The Studio Drummer Chats!

Neil Peart

January 12, 2020 Season 3 Episode 2
The Studio Drummer Chats!
Neil Peart
Chapters
The Studio Drummer Chats!
Neil Peart
Jan 12, 2020 Season 3 Episode 2
Jonathan Cazenave

I'm taking a few minutes to talk about one of the most influential drummers of all time. Drummer Neil Peart.

Neil Peart died on Jan 7th 2020. He has been huge influence on me for several reasons and I wanted to share some of those with you. My condolences and sympathies go out to his family and friends. 

Show Notes Transcript

I'm taking a few minutes to talk about one of the most influential drummers of all time. Drummer Neil Peart.

Neil Peart died on Jan 7th 2020. He has been huge influence on me for several reasons and I wanted to share some of those with you. My condolences and sympathies go out to his family and friends.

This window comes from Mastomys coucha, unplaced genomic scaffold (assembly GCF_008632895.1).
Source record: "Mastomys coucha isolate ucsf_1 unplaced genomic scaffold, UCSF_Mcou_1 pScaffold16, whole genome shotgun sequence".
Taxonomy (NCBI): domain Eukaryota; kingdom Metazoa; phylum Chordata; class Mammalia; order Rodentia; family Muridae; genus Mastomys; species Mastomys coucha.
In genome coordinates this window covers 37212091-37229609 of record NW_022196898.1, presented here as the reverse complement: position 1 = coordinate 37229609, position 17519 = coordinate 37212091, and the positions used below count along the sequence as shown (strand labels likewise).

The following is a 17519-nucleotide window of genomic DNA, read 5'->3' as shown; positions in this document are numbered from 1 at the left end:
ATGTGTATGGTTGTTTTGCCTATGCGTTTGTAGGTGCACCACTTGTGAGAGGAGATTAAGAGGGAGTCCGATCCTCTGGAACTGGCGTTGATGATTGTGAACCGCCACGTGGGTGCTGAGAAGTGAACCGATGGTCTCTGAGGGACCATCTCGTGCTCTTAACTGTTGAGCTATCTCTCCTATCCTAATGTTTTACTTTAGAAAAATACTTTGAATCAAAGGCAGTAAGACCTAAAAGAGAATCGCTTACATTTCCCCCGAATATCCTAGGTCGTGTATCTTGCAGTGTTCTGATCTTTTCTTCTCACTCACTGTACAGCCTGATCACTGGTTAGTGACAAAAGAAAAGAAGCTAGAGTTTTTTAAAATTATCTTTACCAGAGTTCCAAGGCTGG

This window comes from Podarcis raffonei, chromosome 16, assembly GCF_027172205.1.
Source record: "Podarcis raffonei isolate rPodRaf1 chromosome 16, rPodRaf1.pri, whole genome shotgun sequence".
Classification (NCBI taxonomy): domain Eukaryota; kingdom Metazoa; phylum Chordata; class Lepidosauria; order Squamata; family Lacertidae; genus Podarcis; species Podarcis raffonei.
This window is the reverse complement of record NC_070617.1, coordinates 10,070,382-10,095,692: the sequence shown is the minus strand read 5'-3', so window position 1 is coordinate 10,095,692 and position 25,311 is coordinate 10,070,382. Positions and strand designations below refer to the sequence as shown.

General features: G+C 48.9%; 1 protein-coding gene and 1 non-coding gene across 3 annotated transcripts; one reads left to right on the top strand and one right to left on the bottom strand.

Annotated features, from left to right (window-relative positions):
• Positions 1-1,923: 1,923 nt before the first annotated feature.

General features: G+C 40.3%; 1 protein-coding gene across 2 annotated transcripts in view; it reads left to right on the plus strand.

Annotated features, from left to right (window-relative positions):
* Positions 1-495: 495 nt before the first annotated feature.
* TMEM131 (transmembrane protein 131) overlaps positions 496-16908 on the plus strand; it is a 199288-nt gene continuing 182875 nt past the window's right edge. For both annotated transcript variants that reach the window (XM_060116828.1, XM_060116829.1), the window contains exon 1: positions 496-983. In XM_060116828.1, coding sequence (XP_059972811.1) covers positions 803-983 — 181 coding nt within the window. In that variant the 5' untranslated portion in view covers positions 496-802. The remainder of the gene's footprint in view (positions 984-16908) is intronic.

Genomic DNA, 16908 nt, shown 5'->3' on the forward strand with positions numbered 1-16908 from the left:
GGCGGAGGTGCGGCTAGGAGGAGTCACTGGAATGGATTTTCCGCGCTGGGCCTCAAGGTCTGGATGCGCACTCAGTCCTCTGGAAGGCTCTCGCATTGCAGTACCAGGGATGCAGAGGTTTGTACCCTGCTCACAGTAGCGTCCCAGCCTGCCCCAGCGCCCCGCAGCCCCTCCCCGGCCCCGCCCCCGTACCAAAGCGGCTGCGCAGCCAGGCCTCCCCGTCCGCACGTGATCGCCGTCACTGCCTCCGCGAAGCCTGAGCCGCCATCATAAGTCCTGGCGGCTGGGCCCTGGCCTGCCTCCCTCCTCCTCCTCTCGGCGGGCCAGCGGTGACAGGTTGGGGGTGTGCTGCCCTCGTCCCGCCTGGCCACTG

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Hello, everyone. Yesterday the passing of Neil Peered, best known as a drummer for Rush, also songwriter, lyricist author, was announced, and there are a lot of fantastic interviews with him and bios about him and so much great information out there about him, so I won't cover those things too much. But I did want to take a few minutes to talk about the influence and impact that he's had on me as a musician and as a drummer and as a person. My riel introduction to Rush was when Tom Sawyer came out it at the time, it was simply just a hit song that was on the radio, but it was a unique and sort of amazing hit song, but that time, period and one of the things that captured you instantly when you when you hear it, when you first heard it for the drums, along with the big you know, sent base and this sort of rhythmic, almost percussive lyric thing happening. And certainly everyone would listen to the song and would be waiting with bated breath until the middle section after the solo with the fantastic drum fills, which was sort of the climax of the song. This is one of those songs that for me when I think back on it certain moments, having heard it are frozen in time in my memory. Somewhere along the way, I'd say within a year to after Moving Pictures was released. I don't remember exactly why, but I started digging into the rest of the album, and at the time I was also playing a lot of fusion. Billy Cobb, Um, but Dixie drags my vision orchestra Jeff back Paul, like all that stuff And, of course, all the stuff that influenced Mr Pierre such a CZ but Zeppelin and the who. But it's a start to dig into that record. At some point, it really got a hold of me, and I started to recognize his sort of compositional brilliance and his drum parts. What I mean by that is that like a fantastic composition, every single note that he played had a purpose is particularly on that record and records like signals and in record previous to, um to moving pictures. Those are the ones I'm most familiar with, as I'll I'll discuss in a minute, but that if you look at a great composition and you break it down. Note for if you take like a a composition by Bach or her Moz art. And if you try to take a section out or remove notes or add notes, you realize that every note has a purpose and that each note is almost perfect in its placement. And that, to me, is one of the things that made his drumming so unique is he composed his drum parts. It's very, uh, it's only sort of allowed in maybe progressive rock and maybe some forms of metal like that. You don't hear that in a lot of styles of music. But even within those genres, you have to have this sort of really unique sense of of the song and of composition and of movement and the ability to create what's known as a motif or a theme and then refer back to the theme. And that is what really resonated with me. In his playing was his ability to compose drum parts very unique in the drumming world, and it's a concept I still use to this day. Even if I'm playing on a pop song, I still always try to focus on the vocals and play something that will help build the song in relationship to whatever the most important part of the song is if it's a pop song, probably the vocal, or if I'm playing an instrumental song, whatever instrument is carrying the melody, you have to kind of listen to the song with the songwriters mindset or a composer's mind set. And as the lyricist for the ban, he was certainly able to do that, and to me is one of the things that made his drumming so brilliant. His ability to play for the song composed the drum parts and create re occurring motifs almost like a hook that draw you back in to the song. I can't recommend enough the Hudson music taking Center stage video Siri's, which is probably the most in depth insight into his playing. And they do some really cool stuff like they take rush songs and you can see him play the songs. They'll take important parts, and he will play them solo in a studio. And then there's a slowed down version of him playing that with camera angles from behind the drum set. And then there's also live performance video of a drum cam, which is mixed mostly drums. With this, a little bit of the other instrumentation, so you can watch him place of the entire song live. So if you're interested in seeing how he actually plays some of those songs, that is the best. Look at that. And I use that video all the time with my students as we're going through some of those songs. There's also some great interviews, and he talks a lot about what was going on as they were writing those songs and how some of them came together. And it's a great look at his playing. I got to see Rush a few times through the years, live the last time being grace under pressure in the eighties, and then much later I saw them on the Clockwork Angels tour. By the way, they sounded fantastic on that tour. I'm so glad I got to see them in a really good sounding venue. They were playing amazingly, and the sound at that particular venue was really, really good. It was around the time of grace under pressure that my focus kind of shifted, and I found myself not devouring their records that came after that as much as I did everything from subdivisions and back. Speaking of grace under pressure. Have a quick story about the time I met Neil Period. Uh, it's it's humorous. It is to me anyway, and I'll keep it short. But we were hanging around backstage after the concert and I say we I was with a friend or two, and, uh, another friend of mine came up and there were maybe two or three other people, sort of just milling about and lo and behold by himself. Walking from the backstage ramp to the bus was Neil appeared completely no other band members, no security, no nothing. And one of the people that was in this very small group of people we were with, I think they were probably six of us ran up to him and, uh, with the album in hand, Sharpie in hand and said, Oh, Mr Period, you know, you're one of my absolute favorite drummers in the world. Would you please sign this? And I remember this like it was yesterday. He looked up at the sky, not not quite rolling, rolling his eyes, but he looked up upward and gave one of those and said Okay, and the He signed the album for the signature on there and and there may have been one of the person that handed him something to sign or something I don't know. And I remember being there distinctly. I had no presumption about meeting him or anything. I just kind of wanted to see him up close, you know, as a sort of a drumming here. I just wanted to, like, just wanted to look at him for a minute. You know, just just see what it was about. And in that moment, I got to see what he was about in that moment. So, you know, he was famously known for being shy, being uncomfortable being in the public eye, not wanting to really deal with the fandom, and was quoted as saying, And I'm going to just paraphrase this, but basically saying, you know, when I was a kid, I was a huge fan of the who, but I never would have been a 1,000,000 years, dreamed of going to their hotel room and you know, of trying to find them and get an autograph from them, and I I sort of this is kind of fresh in my mind because I've been listening in this state of Hill book, which, by the way, I highly recommend, um, about his travels through Canada, and it sort of, like, sort of view. It is kind of a Canadian thing, you know, the Canadians air known for being extra polite and being nice. And and, you know, I think for him the whole idea of somebody coming up to him and asked asking for his autograph was just kind of embarrassing And so and just, you know, just sort of opposite of how he was raised in his his own personal culture. So that was my, uh, my near miss with with Neil Appeared, and I look back on it fondly and has, as someone who's never been particularly starstruck, are never in my entire life, asked anybody for their autograph and certainly have been around a lot of very famous people. I I can understand where he's coming from. Around 1995 he kind of shook up the drum world and certainly his fans, by letting everybody know that he was taking his playing and tearing it down and building it back up from the ground up. He was almost starting over, and he was doing this with famous teacher iconic teacher Freddie Gruber. Freddie's approach was very unique, and he was an eccentric man and taught a lot of drummers his way of approaching the drums. And it was mostly away from the drum set, and it had to do with the idea of dancing on the drum set, this sort of concept of dancing like a tap dancer and pulling the sound of the drum. With that, he went from matched grip to traditional grip, which means he had to relearn his left hand. He repositioned his drums dramatically and he was quoted as saying, sort of asking himself the question. Can I go down to the basement every day in practice again, like I did when I was 13? If I can commit myself to that, will I be rewarded? I decided it was worth a try, and I did that for about a year and 1/2. So imagine this fantastic iconic drummer at the top of his game. Who decides I'm going to start over? I'm gonna you know, most people would bask in that of course, but he decided that he was going to revamp, remold, remodel, restart his whole entire drumming style from a technical standpoint. Later in 2007 he also went back to the drawing board with Peter Skin and wanted to take his drumming to the next level by studying jazz with Peter Erskine and specifically wanted to, as he put it, turned himself from a butcher into a surgeon. So he was looking for touch and dynamics and the delicacy that comes with playing a lot of jazz. As I've been thinking about Neil appeared, and not something I typically think of on a regular basis. Sometimes I do. I'm still in some of those songs in deep. I should say into some of those songs, because I still teach those songs, particularly the songs off of moving pictures To my students. Those are the best known songs, and so those are often the ones they want to learn. So we break him down, note for note and learn them, and they're they're still fun and challenging, but other than that, it's not something I think about on a daily basis. But as I was preparing for this podcast and thinking about what I wanted to say and going through these notes, I started to realize that his willingness to forever be the student has certainly been an influence on me. Also, because a few years ago, after a spending about maybe seven or eight years, really focused on composition and audio engineering and production, also playing drums during that time, but not really being super Super focuses a drummer, but but spending a lot of time playing a lot of guitar lot of keyboards as well. I myself really took my drumming back to basics and back to the drawing board and started to re examine my technique not only with my hands but also with my feet. And after having done that for the past three or four years, the rewards have been great. But I think that the fact that that story, the fact that he was willing to start over I remember the first time I read that with Gruber there was shocking, You know, again, you know, just it's such an unusual scenario for someone at his level at his fame, at his ability to just, you know, really start over. And I think that story in the back of my mind was one of the things that helps motivate me and helped me realize that I, too, could do that and didn't have to necessarily be afraid of starting over and that I did that idea of forever. Being the student is something that I definitely live by on a day to day basis. Meal appeared as a lyricist is, you know, well loved and respected all over. He covered so many different topics in such a unusual way, you know, from government oppression in 2112 tow the struggles of being a teen in subdivisions to philosophy, like the idea of free will and so many other just just even too fantastical stuff like Red Bar Chetta. I know many ah, musician that Waas prompted to learn more about philosophy and some of the things that he held dear and some of the some of the books that he read some of the author's that he likes because of his lyrical influence. Years after grace, under pressure and all the records that followed, I became aware of the fact that Neil Peers was writing books and I listened to a lot of audio books, and I read a decent amount, and I was pleasantly surprised to find out what a fantastic author he was. I guess I really shouldn't have been that surprised, but his books are fantastic, and if you haven't checked some of them out, I think the 1st 1 that I read may have been the masked rider cycling in West Africa. And there's not a lot in there about Rush or about drumming. But it's about his literal adventure on a bicycle riding through West Africa and the people that he encountered and the people that he traveled with. He was with a group of people, and it is fascinating, and it's it's interesting and gritty and funny, and I highly recommend it if you want something that's a little more focused on his work with Rush. Another excellent book is Road Show Landscape, with drums, a concert tour by motorcycle and again fun and a lot of inside into what his life was like during that time period. Hey has several other books and I've I've read them all or listen to them all, and they've all been fantastic. I'd like to end with a quote from Put Shot, which is one of my favorite songs off of Definitely a B side off of moving pictures. And remember the time period that this was written in the early eighties and how apropos the lyrics are today. I'm just going to read the last couple of lines here. These this is a particular line that always sticks in my head, it says. They say there are strangers who threaten us are immigrants and infidels. They say there is strangeness too dangerous in our theaters and bookstore shelves that those who know what's best for us must rise and save us from ourselves. Quick to judge, quick to anger, slow to understand ignorance and prejudice and fear. Walk hand in hand, Mr Fear, you will be missed by many. My sympathies and condolences go out to his family and friends. I am forever grateful for your music and words